Diane and I set off from the (newly charging) car park at the Keyhaven end of the sea wall. We were greeted by the Marsh Harrier landing on its preferred bush on Avon Water. On the harbour side of the sea wall the tide was very low, exposing large amounts of mud and seaweed. This was reflected in the numbers of Dunlin and Turnstones feeding just below us.
On the harbour water the Brent geese (40–50) couldn’t seem to make up their minds whether to walk or swim in the shallow water.
As we walked round towards Keyhaven Lagoon there were Curlews both sides of the wall, more Dunlin, Oystercatchers and Redshanks, Little Egrets and Shellducks. On the lagoon itself there were more of the same with added Wigeon, Shovellers, Black-headed gulls, Canada geese, Coots, Teal and Pintails. On the footpath there was an obliging pair of Stonechats.
On Fishtail there were all the forementioned species plus one Snipe!
On Butts there were two ‘rafts’ of Black-headed gulls for no very obvious reason. Each group consisted of 20-30 birds, in close order. The rest of the water was empty! Three Reed Buntings were feeding on seed heads amongst the reeds.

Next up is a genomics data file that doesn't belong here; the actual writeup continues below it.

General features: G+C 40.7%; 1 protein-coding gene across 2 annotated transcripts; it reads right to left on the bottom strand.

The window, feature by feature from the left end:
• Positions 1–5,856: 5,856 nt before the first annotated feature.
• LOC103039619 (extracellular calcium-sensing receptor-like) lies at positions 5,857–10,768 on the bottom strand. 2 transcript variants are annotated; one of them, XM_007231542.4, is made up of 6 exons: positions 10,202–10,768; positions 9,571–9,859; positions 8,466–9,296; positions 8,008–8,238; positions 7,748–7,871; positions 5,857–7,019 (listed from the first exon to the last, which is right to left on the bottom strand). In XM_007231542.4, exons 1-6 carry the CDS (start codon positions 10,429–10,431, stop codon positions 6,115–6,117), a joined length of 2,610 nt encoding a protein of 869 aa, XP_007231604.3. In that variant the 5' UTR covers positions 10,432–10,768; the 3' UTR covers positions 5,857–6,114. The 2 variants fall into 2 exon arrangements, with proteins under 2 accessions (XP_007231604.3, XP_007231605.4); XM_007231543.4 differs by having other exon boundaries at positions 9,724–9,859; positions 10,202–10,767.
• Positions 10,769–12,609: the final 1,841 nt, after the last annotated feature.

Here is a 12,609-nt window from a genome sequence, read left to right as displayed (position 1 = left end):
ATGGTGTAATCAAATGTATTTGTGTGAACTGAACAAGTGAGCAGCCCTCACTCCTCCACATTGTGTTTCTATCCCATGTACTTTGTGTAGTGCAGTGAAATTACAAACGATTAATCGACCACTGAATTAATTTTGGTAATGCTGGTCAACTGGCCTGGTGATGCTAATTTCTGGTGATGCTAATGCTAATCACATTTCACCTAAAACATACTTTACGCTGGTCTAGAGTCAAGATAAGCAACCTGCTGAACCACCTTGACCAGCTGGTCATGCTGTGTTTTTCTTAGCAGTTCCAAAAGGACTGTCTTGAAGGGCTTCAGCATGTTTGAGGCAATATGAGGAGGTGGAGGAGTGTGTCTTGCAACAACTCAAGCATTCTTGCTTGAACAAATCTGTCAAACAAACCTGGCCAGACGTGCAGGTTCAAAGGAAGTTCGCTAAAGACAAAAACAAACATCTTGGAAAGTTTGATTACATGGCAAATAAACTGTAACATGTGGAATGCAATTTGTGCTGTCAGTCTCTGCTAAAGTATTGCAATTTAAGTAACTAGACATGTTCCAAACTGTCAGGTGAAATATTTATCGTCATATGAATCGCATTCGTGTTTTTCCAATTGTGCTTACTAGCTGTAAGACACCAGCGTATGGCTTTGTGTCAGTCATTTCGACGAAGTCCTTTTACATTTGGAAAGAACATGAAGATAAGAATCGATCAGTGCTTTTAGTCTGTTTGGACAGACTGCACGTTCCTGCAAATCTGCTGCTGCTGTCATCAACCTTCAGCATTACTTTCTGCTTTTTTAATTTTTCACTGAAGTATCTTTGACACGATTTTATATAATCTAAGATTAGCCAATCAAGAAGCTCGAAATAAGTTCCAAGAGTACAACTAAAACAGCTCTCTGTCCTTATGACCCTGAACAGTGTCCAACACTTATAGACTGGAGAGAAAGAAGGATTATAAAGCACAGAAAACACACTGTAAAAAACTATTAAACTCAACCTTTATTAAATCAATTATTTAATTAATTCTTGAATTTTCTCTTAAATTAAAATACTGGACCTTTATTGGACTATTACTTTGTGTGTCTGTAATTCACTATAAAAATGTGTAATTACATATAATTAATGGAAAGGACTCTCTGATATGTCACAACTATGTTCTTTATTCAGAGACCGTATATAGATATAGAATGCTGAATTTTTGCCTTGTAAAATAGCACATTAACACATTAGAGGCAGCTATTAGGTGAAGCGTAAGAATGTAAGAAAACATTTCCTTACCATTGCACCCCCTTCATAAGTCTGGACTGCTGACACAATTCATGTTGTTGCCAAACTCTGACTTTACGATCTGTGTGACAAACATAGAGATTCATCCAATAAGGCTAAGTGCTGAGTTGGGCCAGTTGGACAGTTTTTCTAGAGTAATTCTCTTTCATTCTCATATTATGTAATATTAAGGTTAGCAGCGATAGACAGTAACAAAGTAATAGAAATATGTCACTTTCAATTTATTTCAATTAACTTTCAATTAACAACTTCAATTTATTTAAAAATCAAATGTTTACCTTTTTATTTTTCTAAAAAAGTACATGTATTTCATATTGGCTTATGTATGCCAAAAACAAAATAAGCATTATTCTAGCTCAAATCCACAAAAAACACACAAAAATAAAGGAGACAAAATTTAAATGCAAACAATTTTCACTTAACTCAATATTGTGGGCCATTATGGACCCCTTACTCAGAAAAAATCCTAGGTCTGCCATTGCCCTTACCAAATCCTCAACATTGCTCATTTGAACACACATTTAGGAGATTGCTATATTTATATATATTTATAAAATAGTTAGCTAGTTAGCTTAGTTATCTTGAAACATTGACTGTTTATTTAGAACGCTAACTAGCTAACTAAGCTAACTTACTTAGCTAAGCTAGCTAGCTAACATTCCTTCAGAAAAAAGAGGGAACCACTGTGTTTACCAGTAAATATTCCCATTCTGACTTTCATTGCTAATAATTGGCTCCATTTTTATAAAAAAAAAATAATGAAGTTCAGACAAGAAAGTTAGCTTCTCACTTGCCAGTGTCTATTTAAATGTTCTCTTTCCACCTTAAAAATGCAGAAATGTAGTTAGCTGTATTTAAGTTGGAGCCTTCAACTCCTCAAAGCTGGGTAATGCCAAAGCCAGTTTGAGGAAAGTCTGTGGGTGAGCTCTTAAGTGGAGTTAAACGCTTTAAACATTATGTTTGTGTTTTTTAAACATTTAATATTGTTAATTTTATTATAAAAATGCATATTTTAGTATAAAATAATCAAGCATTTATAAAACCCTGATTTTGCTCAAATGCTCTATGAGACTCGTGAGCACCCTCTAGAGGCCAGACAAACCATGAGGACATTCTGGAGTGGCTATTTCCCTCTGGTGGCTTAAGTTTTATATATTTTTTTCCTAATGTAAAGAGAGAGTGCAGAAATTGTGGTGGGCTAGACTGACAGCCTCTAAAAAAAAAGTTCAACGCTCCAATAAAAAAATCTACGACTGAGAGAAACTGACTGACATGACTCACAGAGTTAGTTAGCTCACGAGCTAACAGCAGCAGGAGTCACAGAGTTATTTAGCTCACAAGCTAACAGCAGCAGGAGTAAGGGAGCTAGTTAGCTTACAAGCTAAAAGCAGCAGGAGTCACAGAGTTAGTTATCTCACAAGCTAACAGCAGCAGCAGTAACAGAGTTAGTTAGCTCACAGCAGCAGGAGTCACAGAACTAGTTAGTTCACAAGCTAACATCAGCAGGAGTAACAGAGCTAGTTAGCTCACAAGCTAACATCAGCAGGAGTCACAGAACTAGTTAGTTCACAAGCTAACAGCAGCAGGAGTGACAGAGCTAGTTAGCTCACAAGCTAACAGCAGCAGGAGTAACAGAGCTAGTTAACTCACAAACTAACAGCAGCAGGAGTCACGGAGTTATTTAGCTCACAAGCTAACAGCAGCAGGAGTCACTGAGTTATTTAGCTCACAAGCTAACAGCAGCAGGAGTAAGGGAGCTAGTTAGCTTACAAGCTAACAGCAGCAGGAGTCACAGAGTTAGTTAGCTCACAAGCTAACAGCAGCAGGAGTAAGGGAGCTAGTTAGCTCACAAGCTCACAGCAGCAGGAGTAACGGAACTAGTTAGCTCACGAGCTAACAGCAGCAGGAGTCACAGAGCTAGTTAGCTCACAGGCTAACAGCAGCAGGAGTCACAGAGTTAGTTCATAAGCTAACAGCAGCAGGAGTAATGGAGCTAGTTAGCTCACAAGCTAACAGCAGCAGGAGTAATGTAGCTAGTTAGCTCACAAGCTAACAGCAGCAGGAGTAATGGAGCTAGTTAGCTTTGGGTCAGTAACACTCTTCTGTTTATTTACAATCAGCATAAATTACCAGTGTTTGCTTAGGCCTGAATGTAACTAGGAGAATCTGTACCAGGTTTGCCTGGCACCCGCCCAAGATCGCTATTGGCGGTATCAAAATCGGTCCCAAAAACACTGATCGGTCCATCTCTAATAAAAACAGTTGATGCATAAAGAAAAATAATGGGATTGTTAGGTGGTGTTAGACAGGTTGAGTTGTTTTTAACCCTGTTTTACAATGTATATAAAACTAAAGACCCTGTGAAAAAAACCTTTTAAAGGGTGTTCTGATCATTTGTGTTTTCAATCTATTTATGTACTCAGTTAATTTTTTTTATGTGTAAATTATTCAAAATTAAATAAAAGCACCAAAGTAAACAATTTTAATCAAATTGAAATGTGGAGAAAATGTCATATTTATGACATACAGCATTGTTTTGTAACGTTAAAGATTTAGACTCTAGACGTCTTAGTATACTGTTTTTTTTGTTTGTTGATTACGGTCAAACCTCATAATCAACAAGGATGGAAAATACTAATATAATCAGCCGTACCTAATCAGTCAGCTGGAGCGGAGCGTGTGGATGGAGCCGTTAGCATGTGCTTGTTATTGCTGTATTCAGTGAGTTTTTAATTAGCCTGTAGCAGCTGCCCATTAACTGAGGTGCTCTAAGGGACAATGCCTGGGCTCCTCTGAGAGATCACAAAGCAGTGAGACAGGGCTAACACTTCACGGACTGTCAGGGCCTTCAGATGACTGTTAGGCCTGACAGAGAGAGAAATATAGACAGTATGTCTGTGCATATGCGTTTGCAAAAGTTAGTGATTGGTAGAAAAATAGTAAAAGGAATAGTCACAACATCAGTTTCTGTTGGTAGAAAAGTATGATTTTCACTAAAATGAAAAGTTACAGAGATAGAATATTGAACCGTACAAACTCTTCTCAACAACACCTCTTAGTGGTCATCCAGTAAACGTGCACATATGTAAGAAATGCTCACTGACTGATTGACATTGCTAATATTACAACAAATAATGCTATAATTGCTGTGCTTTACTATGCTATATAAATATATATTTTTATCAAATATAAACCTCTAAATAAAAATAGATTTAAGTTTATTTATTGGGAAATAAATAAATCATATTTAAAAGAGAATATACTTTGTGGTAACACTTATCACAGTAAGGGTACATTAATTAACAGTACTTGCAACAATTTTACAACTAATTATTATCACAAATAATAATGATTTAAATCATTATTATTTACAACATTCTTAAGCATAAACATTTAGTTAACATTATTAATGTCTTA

On the mud there were two Ringed plovers and several Grey plovers amongst the other waders.
The flooded fields were frozen as we walked down towards the car park at Lower Pennington, the only birds on them was a pair of ice-skating Pied wagtails.
Down the ancient highway we saw mainly Robins (there seem to be more than usual around at the moment), Blackbirds and Canada geese.
Back at the Keyhaven car park we took one last look over Avon water. The Marsh harrier was just where we had left it, but a Kingfisher was present along with a couple of Little grebes.
Home for lunch!